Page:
“Everything is much easier with two,” says Kalimar. “Once you have three or more you are in the market for a bigger car, bigger house etc…”

Becka seconds the car considerations, adding, “I don’t want a car bigger than a minivan!”

Across the board, one of the biggest rewards the moms have felt as their families have grown, is watching the bond their children form with each other.

“There is a lot more fighting and yelling happening, but also so much more giggling and silliness,” says Vanessa. “The giggles are priceless,” adds Becka. Shawna agrees, “Pure joy is seeing my boys interact and laugh together. The belly laughs I find myself listening to these days make me smile from ear to ear.”


Whining toddlers and older kids wanting to roughhouse with the fragile younger babes was a top challenge mentioned by the moms. But on the flip side, the older, more independent kids are also able to help out with little siblings. Girls tended to take right to “mothering” their new baby brother or sister.

Words of Advice for Undecided Parents

I asked the moms what advice they would give other parents who are undecided about how many kids to have, and when to have them. Here are their pearls of wisdom:

From Kalimar: “Age spacing is crucial! I highly recommend not having kids closer in age than 2 ½ years if your first is a girl, and at least three years if your first is a boy. The reason for this is that girls are natural little mothers…they understand and want to help with baby at an earlier age than boys….even the most sensitive boy loves to crash and bang, and yes he will crash and bang into the newborn.”

From Becka: “Talk about it, pray about it and think about what you can handle. There are hard days that seem to last an eternity, but in the scheme of things a year flies by!”

From Shawna: “Consider how much time you’ll be able to spend with each child, teaching them, learning alongside them. (As for spacing), go with what feels right. Whether planned or unplanned, children enrich lives, turn life upside down in the most perfect of ways. Life is amazingly crazy with kids in it, and it is the best, most challenging thing I may ever do.”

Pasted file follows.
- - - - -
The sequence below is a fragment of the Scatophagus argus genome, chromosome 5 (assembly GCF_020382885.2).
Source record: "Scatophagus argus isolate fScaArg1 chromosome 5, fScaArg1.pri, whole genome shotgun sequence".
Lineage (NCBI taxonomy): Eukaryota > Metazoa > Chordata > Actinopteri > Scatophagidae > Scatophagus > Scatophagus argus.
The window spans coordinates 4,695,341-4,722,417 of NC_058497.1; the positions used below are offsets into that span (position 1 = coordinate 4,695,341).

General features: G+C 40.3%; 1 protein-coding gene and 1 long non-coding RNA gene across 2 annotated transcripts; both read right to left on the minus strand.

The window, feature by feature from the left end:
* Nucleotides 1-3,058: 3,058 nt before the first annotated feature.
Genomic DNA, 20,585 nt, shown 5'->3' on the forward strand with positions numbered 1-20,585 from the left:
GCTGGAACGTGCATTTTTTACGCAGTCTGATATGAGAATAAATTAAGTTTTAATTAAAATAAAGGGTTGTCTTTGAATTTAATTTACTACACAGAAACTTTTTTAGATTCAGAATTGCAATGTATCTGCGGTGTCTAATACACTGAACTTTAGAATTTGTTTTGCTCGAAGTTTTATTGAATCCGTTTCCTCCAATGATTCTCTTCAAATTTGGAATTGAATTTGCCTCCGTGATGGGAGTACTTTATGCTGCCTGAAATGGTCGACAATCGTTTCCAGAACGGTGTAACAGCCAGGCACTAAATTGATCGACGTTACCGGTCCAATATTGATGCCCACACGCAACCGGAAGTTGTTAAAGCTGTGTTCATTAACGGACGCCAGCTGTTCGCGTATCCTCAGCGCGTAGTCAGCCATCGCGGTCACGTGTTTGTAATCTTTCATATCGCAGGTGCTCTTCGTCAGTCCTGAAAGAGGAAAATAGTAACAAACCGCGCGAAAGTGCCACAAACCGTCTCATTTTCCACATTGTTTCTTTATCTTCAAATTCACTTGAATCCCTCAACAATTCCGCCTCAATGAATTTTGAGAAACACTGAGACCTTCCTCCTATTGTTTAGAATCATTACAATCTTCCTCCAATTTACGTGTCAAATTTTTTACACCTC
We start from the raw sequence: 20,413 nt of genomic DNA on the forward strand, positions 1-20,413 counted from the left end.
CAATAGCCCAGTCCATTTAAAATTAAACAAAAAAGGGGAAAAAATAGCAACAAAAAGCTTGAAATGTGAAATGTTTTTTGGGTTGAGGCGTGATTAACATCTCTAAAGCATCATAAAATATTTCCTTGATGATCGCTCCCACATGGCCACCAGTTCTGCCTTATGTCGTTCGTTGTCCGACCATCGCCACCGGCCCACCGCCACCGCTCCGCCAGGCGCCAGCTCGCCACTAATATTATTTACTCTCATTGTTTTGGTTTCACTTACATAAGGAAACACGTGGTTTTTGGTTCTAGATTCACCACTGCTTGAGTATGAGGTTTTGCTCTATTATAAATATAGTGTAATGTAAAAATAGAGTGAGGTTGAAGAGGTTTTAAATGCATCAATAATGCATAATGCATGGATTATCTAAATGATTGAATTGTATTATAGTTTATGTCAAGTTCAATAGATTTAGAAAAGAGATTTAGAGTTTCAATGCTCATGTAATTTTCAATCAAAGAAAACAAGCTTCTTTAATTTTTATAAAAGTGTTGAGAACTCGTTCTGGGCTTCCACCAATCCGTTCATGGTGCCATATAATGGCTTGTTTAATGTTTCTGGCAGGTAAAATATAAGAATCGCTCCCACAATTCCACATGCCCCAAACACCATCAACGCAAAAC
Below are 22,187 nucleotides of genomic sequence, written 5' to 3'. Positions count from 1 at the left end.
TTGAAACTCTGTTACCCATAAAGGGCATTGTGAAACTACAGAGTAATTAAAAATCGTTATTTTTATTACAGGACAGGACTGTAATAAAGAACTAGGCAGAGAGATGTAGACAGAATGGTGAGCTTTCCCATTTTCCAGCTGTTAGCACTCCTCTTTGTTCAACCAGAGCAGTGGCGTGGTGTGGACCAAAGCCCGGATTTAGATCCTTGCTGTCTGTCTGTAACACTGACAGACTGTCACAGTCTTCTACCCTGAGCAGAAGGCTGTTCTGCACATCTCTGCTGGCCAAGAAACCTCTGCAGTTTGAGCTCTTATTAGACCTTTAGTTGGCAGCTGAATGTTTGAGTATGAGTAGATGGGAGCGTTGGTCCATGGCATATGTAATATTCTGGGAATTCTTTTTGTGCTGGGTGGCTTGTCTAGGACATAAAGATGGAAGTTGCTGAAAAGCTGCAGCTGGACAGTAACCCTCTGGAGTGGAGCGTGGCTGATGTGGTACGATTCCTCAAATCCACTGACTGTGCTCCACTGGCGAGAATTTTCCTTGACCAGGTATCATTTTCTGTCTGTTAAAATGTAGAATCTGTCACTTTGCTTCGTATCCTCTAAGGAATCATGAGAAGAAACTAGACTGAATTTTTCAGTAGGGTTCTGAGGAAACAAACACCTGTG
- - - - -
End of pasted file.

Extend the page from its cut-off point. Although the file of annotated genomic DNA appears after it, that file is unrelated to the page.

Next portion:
From Vanessa: “There is so much pressure on parents to have their second child…I felt like right after we had our first, people were already asking us when we were going to have our next one! Now that I’m pregnant with baby #4, people can’t believe that either and I get a lot of weird looks and people asking if we are having it on purpose, and ‘Why?’ which no one would ask with baby #1 or #2. There is no pleasing everyone… If you are content with having one child, then just have one. Do what you want, and have your babies when you want. You don’t have to please anyone but yourselves.”


As for Me….

Aaron and I are expecting… hopefully be pregnant again sometime next year! God willing. I SO relate to Vanessa’s comment about a mother just knowing when she is done, or not done, having children. Throughout my pregnancy with Anderson and even early on with him as a newborn, I already genuinely looked forward to someday, I hope, getting to do it all over again.